Dry skin may also be a sign you’re dehydrated, says John Hopkins Medicine. While dry skin isn’t a surefire sign you need extra fluids, pairing this symptom with other signs of dehydration means boosting fluids is likely a good idea. If skin dryness diminishes after doing so, dehydration is likely your answer.
10. Muscle Cramps
Muscle cramps can put a damper on your running performance, but can often be prevented with proper hydration and electrolyte balance. According to Mayo Clinic, too little sodium may be the culprit of muscle cramping. That’s why consuming water plus electrolyte drinks containing sodium (such as sports drinks) for endurance workouts lasting more than 60 minutes is crucial.
Getting plenty of fluids before, during and after exercise is a must to maximize performance and lower your risk of injury and serious health problems. Proper hydration helps convert food into energy, carries oxygen to cells, prevents overheating, cushions joints, and aids in muscle recovery post-workout.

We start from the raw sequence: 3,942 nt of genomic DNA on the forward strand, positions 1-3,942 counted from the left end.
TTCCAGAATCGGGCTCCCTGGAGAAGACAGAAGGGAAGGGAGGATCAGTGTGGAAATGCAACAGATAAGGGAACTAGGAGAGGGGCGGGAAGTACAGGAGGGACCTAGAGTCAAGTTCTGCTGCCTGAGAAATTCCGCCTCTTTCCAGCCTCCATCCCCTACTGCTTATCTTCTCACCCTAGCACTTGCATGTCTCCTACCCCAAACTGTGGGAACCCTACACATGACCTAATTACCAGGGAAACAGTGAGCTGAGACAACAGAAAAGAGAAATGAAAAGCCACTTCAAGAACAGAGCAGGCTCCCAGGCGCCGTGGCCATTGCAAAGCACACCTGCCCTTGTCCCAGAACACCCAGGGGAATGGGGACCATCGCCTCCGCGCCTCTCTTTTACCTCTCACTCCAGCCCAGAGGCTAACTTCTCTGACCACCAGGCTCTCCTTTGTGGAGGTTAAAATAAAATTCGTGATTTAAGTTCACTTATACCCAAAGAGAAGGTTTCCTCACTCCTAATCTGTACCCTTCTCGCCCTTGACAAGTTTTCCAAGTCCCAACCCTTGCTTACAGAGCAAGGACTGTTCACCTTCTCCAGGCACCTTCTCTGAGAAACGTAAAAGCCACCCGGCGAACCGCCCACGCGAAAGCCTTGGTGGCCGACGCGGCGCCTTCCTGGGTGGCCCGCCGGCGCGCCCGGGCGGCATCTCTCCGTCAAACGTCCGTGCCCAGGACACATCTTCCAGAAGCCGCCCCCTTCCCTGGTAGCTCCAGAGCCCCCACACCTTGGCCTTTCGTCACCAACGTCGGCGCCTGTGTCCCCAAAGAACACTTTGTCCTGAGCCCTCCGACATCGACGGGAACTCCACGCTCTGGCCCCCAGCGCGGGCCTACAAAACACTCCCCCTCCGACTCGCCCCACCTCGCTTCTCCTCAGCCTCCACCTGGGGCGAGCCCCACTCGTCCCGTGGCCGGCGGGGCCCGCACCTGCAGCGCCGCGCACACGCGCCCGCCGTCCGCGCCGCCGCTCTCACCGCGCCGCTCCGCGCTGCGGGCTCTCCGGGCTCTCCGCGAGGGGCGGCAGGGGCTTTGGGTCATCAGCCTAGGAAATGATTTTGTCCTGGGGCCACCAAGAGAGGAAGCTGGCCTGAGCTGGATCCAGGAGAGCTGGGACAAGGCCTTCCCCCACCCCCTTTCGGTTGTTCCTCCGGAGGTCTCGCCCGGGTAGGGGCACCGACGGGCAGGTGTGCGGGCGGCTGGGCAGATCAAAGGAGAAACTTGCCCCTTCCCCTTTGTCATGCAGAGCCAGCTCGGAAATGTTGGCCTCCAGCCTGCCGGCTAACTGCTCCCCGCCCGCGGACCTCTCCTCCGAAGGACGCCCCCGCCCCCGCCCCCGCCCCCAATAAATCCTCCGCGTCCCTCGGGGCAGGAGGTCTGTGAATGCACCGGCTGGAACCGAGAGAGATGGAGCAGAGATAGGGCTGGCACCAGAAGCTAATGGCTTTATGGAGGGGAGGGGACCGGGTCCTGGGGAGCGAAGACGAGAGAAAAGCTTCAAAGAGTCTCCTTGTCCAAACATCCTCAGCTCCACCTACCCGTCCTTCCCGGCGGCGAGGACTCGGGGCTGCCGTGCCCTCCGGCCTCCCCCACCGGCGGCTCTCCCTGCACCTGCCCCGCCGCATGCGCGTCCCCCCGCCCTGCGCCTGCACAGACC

How to Rehydrate Properly
If you catch dehydration early, you can likely rehydrate yourself without the need for medical intervention. However, if you’re extremely dehydrated, you may require an IV to get fluid and electrolyte levels back in check.
For every pound of body weight lost, drink at least 2 ½ cups of fluid, including an electrolyte drink containing sodium (sports drinks can do the trick). That’s because the University of Colorado Hospital says rehydration happens faster when you’re drinking (or eating) sodium-containing nourishment. Be sure to choose cool fluids for properly rehydration, as these are absorbed faster than warm beverages.
Use caution when working out in hot humid weather, as dehydration can happen much more quickly. So, be sure to plan on packing extra fluids when running in the heat of summer.